At first glance “We're the Millers” seems like it's going to be just another throwaway R-rated comedy. Even though it has a talented cast, it strikes you as the type of movie that will squander its potential with stupid, raunchy gags that get old quickly. Fortunately, Rawson Marshall Thurber’s film is actually much sharper than you’d expect. “We’re the Millers” catches you off guard with consistent humor and heart that holds your attention for the duration of this zany, yet predictable flick.

Unlike other family road trip comedies such as “Vacation,” the journey’s purpose in “We’re the Millers” is hilariously devious: to smuggle drugs. The trouble starts when David Clark (Jason Sudeikis), a small-time pot dealer, agrees to pick up “a smidge of mare-i-ji-wana” from Mexico for his boss Brad Gurdlinger (Ed Helms). David knows he’ll be able to get down there, but he’s certain that he’ll arouse suspicion by himself. In a flash of inspiration, he realizes that he’ll be much less conspicuous if he has a family. There’s just one problem though; David is missing the rest of his domestic unit. So he hires his virginal neighbor Kenny Rossmore (Will Poulter), a mischievous drifter Casey Mathis (Emma Roberts), and an exhausted stripper Rose (Jennifer Aniston) to play his family, “The Millers.”

Although their trip isn’t too bad at first, it quickly devolves into one comical disaster after another. They unwittingly piss off a drug lord (Tomer Sisley), come across a corrupt Mexican cop (Luis Guzman), and become travel companions for a kooky Midwestern family (Nick Offerman, Kathryn Hahn and Molly C. Quinn). Will The Millers overcome these obstacles to complete their mission? Or will they kill each other in the process?

A lot of quality laughs in this film come from this ragtag group’s transformation into a wholesome family. The characters’ sarcasm about the process cuts surprisingly deep to expose the hell of “normal” family life. As comical as it is to watch these characters rebel against familial stereotypes, it’s even funnier to see how fast they fall into them. They squabble about visiting a rest stop, they get on each other’s nerves playing games like Pictionary, and the adults even default into custodial roles. The most comical example of Rose and David’s substitute parenting comes when Casey wants to date. Convinced that the hillbilly carny Scotty P. (Mark L. Young) isn’t worthy of their “daughter,” they interrogate him together and ridiculously exploit his stupidity.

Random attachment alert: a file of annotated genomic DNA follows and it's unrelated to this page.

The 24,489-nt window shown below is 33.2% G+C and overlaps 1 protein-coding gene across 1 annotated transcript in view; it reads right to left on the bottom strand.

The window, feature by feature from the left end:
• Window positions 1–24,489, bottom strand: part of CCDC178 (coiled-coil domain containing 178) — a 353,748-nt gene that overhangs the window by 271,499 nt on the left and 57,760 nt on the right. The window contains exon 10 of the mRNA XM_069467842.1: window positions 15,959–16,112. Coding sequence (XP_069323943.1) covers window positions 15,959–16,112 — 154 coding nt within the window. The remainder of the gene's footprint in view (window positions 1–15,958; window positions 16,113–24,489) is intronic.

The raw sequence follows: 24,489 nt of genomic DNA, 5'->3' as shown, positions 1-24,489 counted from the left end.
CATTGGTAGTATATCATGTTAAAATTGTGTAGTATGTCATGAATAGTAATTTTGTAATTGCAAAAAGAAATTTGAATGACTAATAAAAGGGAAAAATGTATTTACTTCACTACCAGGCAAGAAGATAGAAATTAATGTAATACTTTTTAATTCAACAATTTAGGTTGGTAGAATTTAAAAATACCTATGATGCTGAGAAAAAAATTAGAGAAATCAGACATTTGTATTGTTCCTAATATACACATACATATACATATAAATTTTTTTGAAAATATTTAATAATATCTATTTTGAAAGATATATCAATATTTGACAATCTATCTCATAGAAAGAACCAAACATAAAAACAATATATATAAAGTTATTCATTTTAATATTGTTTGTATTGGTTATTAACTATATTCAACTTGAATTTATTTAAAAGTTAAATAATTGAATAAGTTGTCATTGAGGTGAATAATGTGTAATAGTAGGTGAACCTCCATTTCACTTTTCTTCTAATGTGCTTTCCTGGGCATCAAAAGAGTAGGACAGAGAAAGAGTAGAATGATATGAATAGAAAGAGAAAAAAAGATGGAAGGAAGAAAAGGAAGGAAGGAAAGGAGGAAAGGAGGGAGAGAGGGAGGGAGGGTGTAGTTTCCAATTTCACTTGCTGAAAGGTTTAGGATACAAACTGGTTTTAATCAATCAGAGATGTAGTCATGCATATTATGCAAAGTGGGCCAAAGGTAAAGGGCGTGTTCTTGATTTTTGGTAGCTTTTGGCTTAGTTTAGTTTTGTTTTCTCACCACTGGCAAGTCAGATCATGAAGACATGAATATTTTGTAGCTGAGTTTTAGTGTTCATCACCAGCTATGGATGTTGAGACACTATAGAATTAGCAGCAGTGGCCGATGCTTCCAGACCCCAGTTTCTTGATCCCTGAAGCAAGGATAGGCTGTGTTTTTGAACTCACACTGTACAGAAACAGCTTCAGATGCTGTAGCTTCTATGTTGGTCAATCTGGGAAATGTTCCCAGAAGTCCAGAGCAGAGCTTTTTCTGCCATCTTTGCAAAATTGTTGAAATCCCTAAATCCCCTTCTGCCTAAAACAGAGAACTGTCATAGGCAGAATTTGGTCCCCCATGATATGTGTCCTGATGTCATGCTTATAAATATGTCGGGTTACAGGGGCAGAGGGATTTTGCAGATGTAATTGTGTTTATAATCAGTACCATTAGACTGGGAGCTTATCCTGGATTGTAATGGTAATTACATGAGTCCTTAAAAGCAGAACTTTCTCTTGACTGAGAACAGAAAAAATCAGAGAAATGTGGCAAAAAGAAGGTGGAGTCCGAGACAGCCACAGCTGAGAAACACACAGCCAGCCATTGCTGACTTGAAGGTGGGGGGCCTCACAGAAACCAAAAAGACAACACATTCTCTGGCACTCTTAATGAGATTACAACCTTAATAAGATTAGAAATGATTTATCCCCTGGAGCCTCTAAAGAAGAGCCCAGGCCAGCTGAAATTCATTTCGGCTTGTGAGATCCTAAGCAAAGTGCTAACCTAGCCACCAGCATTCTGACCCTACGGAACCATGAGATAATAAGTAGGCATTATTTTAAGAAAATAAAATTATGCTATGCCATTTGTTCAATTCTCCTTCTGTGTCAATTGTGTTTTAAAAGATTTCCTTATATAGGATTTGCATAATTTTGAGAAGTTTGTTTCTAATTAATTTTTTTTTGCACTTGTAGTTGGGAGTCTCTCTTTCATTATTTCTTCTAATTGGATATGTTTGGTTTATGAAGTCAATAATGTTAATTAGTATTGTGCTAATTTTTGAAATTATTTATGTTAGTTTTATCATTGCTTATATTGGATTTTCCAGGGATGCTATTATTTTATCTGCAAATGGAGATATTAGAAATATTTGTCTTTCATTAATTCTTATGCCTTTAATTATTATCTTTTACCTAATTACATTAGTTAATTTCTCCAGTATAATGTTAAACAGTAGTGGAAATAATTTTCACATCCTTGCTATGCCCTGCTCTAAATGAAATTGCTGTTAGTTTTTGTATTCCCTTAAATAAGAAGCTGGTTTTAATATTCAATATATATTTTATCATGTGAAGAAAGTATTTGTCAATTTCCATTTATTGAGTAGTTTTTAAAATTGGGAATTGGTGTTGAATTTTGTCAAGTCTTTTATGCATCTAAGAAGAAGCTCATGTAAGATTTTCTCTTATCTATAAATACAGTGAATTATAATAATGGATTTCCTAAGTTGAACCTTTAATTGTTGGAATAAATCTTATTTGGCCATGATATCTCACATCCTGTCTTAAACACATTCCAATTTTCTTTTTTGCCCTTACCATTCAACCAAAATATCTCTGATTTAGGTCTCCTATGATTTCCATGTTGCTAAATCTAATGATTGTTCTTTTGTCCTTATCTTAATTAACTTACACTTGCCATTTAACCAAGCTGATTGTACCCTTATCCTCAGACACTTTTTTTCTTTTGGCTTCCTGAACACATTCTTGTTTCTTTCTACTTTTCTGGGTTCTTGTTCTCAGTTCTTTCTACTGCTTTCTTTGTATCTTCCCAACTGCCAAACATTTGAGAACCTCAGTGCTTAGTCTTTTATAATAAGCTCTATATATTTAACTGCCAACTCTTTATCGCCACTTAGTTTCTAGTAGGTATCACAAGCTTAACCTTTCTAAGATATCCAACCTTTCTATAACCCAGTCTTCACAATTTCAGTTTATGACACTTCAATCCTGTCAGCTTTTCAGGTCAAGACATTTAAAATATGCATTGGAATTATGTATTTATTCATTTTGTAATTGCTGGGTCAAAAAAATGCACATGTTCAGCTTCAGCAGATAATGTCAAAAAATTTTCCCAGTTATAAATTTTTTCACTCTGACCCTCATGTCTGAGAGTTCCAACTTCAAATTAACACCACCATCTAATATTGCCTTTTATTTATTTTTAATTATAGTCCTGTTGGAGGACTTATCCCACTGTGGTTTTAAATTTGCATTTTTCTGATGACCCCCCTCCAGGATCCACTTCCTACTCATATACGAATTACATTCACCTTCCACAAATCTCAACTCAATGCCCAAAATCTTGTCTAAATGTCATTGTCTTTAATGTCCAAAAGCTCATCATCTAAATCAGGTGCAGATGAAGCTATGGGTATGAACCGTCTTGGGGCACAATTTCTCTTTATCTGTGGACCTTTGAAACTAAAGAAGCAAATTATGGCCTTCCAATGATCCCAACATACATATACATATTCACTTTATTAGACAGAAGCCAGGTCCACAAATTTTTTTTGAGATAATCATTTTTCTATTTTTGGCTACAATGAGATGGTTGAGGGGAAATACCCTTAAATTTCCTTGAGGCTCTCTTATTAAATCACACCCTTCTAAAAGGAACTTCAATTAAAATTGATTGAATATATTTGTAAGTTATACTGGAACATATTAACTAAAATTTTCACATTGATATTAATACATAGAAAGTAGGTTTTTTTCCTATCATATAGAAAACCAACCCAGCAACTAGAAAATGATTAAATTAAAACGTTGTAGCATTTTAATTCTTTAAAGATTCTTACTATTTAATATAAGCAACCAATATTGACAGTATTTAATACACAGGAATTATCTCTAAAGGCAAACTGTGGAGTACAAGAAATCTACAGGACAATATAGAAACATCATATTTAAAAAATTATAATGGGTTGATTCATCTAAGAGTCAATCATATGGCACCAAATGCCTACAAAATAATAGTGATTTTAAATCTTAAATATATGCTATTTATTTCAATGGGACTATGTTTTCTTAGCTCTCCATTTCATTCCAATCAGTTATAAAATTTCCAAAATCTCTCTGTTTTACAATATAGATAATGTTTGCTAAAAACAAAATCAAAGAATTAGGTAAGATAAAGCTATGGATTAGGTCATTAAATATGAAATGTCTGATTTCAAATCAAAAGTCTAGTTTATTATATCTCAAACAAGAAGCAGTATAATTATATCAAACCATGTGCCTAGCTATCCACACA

Another great source of chuckles in the movie are the incredibly awkward situations that The Millers become entangled in. These scenarios are so uncomfortable that you can’t stop giggling and you can’t look away. In certain scenes, Aniston and Sudeikis make these moments even more comical by doing a bit where they discreetly mouth things to each other.

“We’re the Millers” is a great parody of traditional road trip movies, but disappointingly its story is highly predictable. Additionally, there are points where the humor devolves into lowbrow stuff involving male genatalia. These shortcomings don’t keep the movie from stumbling too much though, since the laughs are steady and the tale has genuine heart. The Millers are fake, yet their genuine affection for each other make this makeshift family feel real. The idea that these underdogs could find happiness together feels appropriate given that the director and writing team behind “We’re the Millers” brought us comedies like “Dodgeball,” “Wedding Crashers,” and “Hot Tub Time Machine.”

Just like me you might be wary of this film because of its crass trailers, however you should fight past your reservations to see it. This family road trip is definitely worth your time.  

My Grade: in Basically a Decent Film. Brought Down by a Some Bad Things.